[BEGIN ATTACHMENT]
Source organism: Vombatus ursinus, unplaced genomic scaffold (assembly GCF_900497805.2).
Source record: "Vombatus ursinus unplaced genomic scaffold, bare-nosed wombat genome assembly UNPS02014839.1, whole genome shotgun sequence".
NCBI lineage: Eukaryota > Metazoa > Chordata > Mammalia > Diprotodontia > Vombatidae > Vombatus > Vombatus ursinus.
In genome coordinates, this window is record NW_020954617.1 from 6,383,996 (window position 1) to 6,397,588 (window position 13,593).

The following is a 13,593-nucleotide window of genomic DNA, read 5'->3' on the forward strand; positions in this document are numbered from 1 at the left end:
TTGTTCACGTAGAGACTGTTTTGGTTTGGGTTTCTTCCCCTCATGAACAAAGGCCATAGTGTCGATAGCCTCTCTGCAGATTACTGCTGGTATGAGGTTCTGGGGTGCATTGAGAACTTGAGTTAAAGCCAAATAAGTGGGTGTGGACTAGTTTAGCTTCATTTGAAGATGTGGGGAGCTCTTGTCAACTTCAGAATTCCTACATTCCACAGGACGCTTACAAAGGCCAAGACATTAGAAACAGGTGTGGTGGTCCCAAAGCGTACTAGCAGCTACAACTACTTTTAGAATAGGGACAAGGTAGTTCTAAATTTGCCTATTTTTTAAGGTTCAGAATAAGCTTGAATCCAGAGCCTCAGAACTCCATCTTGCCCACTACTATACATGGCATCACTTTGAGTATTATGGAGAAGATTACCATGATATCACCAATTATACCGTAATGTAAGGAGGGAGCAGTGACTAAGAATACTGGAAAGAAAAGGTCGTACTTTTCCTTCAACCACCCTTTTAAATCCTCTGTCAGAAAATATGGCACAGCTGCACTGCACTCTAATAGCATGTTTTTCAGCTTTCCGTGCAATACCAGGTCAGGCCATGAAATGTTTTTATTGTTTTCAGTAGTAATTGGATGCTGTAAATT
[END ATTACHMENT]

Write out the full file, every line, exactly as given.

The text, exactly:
Source organism: Vombatus ursinus, unplaced genomic scaffold (assembly GCF_900497805.2).
Source record: "Vombatus ursinus unplaced genomic scaffold, bare-nosed wombat genome assembly UNPS02014839.1, whole genome shotgun sequence".
NCBI lineage: Eukaryota > Metazoa > Chordata > Mammalia > Diprotodontia > Vombatidae > Vombatus > Vombatus ursinus.
In genome coordinates, this window is record NW_020954617.1 from 6,383,996 (window position 1) to 6,397,588 (window position 13,593).

The following is a 13,593-nucleotide window of genomic DNA, read 5'->3' on the forward strand; positions in this document are numbered from 1 at the left end:
TTGTTCACGTAGAGACTGTTTTGGTTTGGGTTTCTTCCCCTCATGAACAAAGGCCATAGTGTCGATAGCCTCTCTGCAGATTACTGCTGGTATGAGGTTCTGGGGTGCATTGAGAACTTGAGTTAAAGCCAAATAAGTGGGTGTGGACTAGTTTAGCTTCATTTGAAGATGTGGGGAGCTCTTGTCAACTTCAGAATTCCTACATTCCACAGGACGCTTACAAAGGCCAAGACATTAGAAACAGGTGTGGTGGTCCCAAAGCGTACTAGCAGCTACAACTACTTTTAGAATAGGGACAAGGTAGTTCTAAATTTGCCTATTTTTTAAGGTTCAGAATAAGCTTGAATCCAGAGCCTCAGAACTCCATCTTGCCCACTACTATACATGGCATCACTTTGAGTATTATGGAGAAGATTACCATGATATCACCAATTATACCGTAATGTAAGGAGGGAGCAGTGACTAAGAATACTGGAAAGAAAAGGTCGTACTTTTCCTTCAACCACCCTTTTAAATCCTCTGTCAGAAAATATGGCACAGCTGCACTGCACTCTAATAGCATGTTTTTCAGCTTTCCGTGCAATACCAGGTCAGGCCATGAAATGTTTTTATTGTTTTCAGTAGTAATTGGATGCTGTAAATT